Russell Square station, now on London's Piccadully Line, was opened by the Great Northern, Piccadilly and Brompton Railway on 15 December 1906. The building was designed by Leslie Green and is a Grade II listed building.
The square is named after the surname of the Earls and Dukes of Bedford, who developed the family's London landholdings in the 17th and 18th centuries, beginning with Covent Garden
). Russell Square
was formed when new streets were laid out by the Duke on the site of the gardens of his former home Bedford House, their London house. Other local street names relating to the Duke of Bedford include Bedford Square
, Bedford Place
, Bedford Avenue
, Bedford Row and Bedford Way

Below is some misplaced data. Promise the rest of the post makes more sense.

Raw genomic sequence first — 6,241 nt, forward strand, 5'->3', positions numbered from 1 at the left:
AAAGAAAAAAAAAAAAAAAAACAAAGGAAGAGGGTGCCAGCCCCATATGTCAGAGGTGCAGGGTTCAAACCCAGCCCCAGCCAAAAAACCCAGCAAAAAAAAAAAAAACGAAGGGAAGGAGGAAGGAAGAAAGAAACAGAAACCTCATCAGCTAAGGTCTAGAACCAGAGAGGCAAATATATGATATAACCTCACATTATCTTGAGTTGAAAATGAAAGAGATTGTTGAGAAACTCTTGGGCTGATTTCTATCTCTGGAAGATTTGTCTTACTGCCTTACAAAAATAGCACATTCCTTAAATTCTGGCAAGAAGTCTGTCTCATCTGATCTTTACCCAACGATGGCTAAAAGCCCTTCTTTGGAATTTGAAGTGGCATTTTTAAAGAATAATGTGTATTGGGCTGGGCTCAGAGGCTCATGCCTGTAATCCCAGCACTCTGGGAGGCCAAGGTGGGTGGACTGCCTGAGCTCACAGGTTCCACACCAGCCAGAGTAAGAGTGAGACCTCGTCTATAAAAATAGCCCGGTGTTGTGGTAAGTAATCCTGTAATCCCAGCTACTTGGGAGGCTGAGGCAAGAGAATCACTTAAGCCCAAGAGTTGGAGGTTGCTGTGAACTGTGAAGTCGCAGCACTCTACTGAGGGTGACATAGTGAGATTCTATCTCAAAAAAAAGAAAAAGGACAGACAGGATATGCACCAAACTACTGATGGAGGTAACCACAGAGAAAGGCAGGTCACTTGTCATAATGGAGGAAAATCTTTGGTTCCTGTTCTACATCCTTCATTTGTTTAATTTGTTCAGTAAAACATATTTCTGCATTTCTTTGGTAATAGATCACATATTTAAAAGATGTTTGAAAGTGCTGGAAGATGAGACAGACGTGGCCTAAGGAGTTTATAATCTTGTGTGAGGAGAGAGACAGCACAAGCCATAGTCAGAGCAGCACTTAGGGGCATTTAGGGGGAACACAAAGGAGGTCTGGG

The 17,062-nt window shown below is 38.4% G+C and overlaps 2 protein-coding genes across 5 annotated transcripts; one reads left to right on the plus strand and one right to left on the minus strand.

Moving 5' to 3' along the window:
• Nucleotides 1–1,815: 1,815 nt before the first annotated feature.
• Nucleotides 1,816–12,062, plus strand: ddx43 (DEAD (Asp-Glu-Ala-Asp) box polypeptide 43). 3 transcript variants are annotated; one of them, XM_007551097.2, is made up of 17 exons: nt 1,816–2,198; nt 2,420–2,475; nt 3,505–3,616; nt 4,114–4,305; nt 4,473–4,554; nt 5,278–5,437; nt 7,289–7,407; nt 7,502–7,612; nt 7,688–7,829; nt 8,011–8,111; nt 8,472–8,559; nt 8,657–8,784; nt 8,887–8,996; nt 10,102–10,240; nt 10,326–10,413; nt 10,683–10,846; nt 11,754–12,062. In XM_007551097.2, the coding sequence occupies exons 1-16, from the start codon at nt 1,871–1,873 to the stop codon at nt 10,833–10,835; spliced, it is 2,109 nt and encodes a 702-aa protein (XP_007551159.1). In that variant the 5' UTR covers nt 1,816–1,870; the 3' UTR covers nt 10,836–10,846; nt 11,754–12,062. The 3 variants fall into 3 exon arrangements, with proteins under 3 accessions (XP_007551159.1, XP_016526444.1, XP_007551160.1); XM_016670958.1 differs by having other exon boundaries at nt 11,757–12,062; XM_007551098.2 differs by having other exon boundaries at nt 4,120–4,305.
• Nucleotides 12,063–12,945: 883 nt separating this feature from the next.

; Woburn Square
and Woburn Place
(from Woburn Abbey); Tavistock Square
, Tavistock Place
and Tavistock Street (Marquess of Tavistock), and Thornhaugh Street
(after a subsidiary title Baron of Thornhaugh). The street lamps around this area carry the Bedford Arms.
The station is situated on Bernard Street
, Bloomsbury. It is a small but busy station, used by office workers and tourists staying in Bloomsbury's numerous hotels.
On 7 July 2005, in a co-ordinated bomb attack, an explosion in a train travelling between King's Cross St. Pancras and Russell Square
resulted in the deaths of 26 people, making up nearly half of the total fatalities from the series of attacks and also causing damage to the tunnel. It was the last of the three bombs used in the attacks on the underground, although another bomb would later explode on a bus.